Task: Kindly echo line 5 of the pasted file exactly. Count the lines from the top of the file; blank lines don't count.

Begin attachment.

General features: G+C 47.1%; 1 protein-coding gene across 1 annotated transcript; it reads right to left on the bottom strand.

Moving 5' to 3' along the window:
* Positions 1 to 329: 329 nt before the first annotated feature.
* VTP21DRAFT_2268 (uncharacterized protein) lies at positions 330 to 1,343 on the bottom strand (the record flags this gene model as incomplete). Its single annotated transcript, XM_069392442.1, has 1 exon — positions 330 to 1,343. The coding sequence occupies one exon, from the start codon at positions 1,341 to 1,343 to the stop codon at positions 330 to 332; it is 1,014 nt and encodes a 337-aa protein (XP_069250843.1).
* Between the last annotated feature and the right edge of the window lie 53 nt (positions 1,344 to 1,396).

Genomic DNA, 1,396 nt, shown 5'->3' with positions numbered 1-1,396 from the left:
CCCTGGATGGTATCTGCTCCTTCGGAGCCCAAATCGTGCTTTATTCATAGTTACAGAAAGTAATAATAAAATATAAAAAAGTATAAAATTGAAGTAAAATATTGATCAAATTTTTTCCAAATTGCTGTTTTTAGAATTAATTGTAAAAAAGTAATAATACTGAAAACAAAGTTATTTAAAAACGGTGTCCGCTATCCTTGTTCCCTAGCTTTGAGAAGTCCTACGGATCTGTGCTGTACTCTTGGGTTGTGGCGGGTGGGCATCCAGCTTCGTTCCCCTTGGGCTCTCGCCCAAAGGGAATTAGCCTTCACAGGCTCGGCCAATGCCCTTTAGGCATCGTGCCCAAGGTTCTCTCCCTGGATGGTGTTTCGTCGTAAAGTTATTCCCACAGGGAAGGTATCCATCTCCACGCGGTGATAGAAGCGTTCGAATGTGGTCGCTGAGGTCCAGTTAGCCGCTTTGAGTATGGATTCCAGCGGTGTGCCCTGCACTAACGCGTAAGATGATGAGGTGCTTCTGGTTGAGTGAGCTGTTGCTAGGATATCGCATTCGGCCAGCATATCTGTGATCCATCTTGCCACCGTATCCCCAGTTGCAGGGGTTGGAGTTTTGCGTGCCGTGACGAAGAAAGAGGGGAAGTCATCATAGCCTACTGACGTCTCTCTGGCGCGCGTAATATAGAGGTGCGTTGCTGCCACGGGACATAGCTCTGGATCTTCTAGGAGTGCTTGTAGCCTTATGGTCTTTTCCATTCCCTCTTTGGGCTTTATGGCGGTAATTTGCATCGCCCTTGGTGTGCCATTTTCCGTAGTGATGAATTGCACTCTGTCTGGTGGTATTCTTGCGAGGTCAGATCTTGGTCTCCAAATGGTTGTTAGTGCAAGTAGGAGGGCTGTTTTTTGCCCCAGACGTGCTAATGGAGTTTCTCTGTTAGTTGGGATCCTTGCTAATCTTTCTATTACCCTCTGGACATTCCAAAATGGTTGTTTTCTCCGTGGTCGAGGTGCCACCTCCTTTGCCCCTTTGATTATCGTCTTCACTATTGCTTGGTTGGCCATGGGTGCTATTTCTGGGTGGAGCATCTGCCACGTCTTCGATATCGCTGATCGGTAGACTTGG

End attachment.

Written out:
* Between the last annotated feature and the right edge of the window lie 53 nt (positions 1,344 to 1,396).